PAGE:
And that * above? I’m very happy to maintain the status quo and keep on rocking all over the world!
And Europe too…
If you read my poshpacking post a couple of days ago, you may have noticed that I talked about the clothing and other bits and pieces that I took over to Tavira, but missed out on a few things that ensured that my Osprey hit that 8kg mark that I mentioned in poshpacking.
Three things that weren’t in my pack were my camera, Kindle and dumb-ass phone. Two out of the three items were used in Portugal and one wasn’t.
The Nikon Coolpix S3100 has been worth its weight in gold. The pics are pretty good and the few that aren’t are either dumped off the SD card on the day that they’re shot or nuked when they hit the Mac Mini that wisepacking is put together on.
As ever, the old style Kindle proved its worth. Quite a few books had been added before we headed off to Portugal so there was a good mix of biographies, travel accounts, business stuff and quite a few amusing tomes too.
The best one was started on the plane over to Faro and finished whilst in Tavira – My Dining Hell by Jay Rayner, restaurant critic for The Observer. His weekly column in that paper is always a joy to read and his book highlights several of his Greatest Hits (and mentions which ones are still around and which ones have disappeared into the ether).
Now I did take the respective chargers over for the Nikon and the Kindle with me, but neither were needed as both kept their charges well over the course of the week. The bag used to store the chargers & plug adaptors and any spare SD cards came from IKEA and was one of bags or packing cubes used to keep my stuff sorted and in order …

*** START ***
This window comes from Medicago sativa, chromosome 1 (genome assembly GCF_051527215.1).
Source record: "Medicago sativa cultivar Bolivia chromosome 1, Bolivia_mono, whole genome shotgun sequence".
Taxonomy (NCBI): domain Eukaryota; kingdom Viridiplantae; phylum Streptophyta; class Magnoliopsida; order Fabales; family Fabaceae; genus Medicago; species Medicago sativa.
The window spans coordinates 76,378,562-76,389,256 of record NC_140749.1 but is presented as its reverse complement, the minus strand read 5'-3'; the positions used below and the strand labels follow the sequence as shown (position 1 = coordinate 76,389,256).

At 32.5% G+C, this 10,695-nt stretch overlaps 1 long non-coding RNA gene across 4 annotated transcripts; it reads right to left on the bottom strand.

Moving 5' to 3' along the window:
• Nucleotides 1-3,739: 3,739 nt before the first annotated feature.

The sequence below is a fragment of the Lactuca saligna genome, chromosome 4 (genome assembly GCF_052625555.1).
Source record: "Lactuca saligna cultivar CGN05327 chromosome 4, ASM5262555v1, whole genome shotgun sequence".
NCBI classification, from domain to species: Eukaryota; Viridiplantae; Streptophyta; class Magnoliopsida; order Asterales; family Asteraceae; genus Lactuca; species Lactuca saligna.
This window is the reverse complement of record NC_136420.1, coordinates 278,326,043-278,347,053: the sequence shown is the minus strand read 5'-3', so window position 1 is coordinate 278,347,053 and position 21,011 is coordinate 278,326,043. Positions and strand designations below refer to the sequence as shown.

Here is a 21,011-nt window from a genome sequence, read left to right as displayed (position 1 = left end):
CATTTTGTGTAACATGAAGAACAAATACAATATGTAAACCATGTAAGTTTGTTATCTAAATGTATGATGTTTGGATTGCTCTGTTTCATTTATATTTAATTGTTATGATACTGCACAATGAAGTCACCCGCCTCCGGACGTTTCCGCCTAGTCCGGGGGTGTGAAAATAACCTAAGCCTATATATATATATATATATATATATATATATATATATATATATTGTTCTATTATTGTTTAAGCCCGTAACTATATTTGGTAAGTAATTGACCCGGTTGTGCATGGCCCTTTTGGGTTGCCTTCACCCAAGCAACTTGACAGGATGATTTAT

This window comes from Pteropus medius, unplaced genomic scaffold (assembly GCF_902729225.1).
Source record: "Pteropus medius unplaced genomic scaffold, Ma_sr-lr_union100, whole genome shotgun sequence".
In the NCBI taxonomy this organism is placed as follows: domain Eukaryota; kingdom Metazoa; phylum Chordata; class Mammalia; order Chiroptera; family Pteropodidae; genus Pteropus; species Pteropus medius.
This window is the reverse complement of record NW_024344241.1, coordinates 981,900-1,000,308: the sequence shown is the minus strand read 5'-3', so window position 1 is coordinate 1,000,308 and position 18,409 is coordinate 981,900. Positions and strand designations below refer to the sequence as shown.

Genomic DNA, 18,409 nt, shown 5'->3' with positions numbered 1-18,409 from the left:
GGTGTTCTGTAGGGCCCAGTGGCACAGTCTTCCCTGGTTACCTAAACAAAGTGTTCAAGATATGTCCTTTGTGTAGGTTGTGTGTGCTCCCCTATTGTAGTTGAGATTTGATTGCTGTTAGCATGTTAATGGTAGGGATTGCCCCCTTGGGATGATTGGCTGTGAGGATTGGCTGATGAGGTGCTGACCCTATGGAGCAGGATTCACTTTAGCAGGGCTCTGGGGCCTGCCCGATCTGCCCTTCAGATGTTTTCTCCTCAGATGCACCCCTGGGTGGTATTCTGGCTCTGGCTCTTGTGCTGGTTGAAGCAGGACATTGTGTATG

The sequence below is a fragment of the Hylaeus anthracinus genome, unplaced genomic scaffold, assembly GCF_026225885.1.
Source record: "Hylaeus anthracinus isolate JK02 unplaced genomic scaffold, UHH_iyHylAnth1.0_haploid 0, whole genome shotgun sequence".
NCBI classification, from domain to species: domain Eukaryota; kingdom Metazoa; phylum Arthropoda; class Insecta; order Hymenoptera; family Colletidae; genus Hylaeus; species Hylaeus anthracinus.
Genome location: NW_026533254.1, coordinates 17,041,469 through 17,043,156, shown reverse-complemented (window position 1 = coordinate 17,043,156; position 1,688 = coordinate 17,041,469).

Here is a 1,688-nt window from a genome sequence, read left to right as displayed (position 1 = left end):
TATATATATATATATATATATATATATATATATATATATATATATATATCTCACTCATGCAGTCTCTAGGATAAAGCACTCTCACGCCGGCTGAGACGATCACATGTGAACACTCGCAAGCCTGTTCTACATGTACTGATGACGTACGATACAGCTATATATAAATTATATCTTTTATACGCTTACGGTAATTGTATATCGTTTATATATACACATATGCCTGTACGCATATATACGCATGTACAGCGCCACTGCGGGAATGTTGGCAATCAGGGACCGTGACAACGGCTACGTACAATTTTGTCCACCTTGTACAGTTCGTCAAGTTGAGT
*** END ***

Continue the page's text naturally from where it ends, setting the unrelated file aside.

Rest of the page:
The phone was only taken along as we were driving to and from the airport rather than using the mix of buses and trains when we flew to Lisbon from Liverpool Airport in September 2015.
I did switch it on a couple of times whilst in Tavira, but the phone didn’t connect with any network, unlike Caroline‘s smartphone, which did and took texts and calls from her family as we’d flown over to Portugal on Mothers Day UK.
Anything else? A small bottle of Lifeventure‘s Fabric Wash did the usual trick when we were washing clothes out throughout the week – around half a bottle was used, even though we were washing shirts, trousers and underwear during that week.
Fortunately we did have a sink plug in the washbasin this time around and we didn’t have to source plug substitutes by buying packs of Pringles or tubs of Hagen Daaz ice cream!
An umbrella was taken along and placed in my day bag along with my reading specs and Transition lensed sunglasses every day… With the food being so good over the course of the week, the Sainsbury’s indigestion tablets taken along as a precautions weren’t needed either.
Some sachets of Tesco Recovery Powder were used however by myself, largely after drinks orders were lost in translation and large beers arrived on the table instead of small ones or after nights where the two of us shared a bottle of wine (we usually make a bottle last 2 nights at home, largely because of one the meds I’m on after surviving a stroke…).
Small packs of Wet Wipes did come in handy on a few occasions. The first was after a meal based around lamb cutlets where the only sensible option was to pick the cutlets up in my hands to eat them rather than trying to use a knife and fork.
The second was after a mini-meal of croquettes at a street cafe in Tavira and the third was after stubbing my toe whilst wearing the espadrilles that I’d taken along.
Yes, blood was drawn and yes, I’m on anti-coagulants. Fortunately the wound wasn’t a gusher, but the Wet Wipes did their job when Caroline used them to clean up the mess that had been made.
Owt else? A folder containing the boarding cards, car parking ticket, fast track security booking along with details of Expedia booked airport to hotel and back car transfers and our hotel booking information.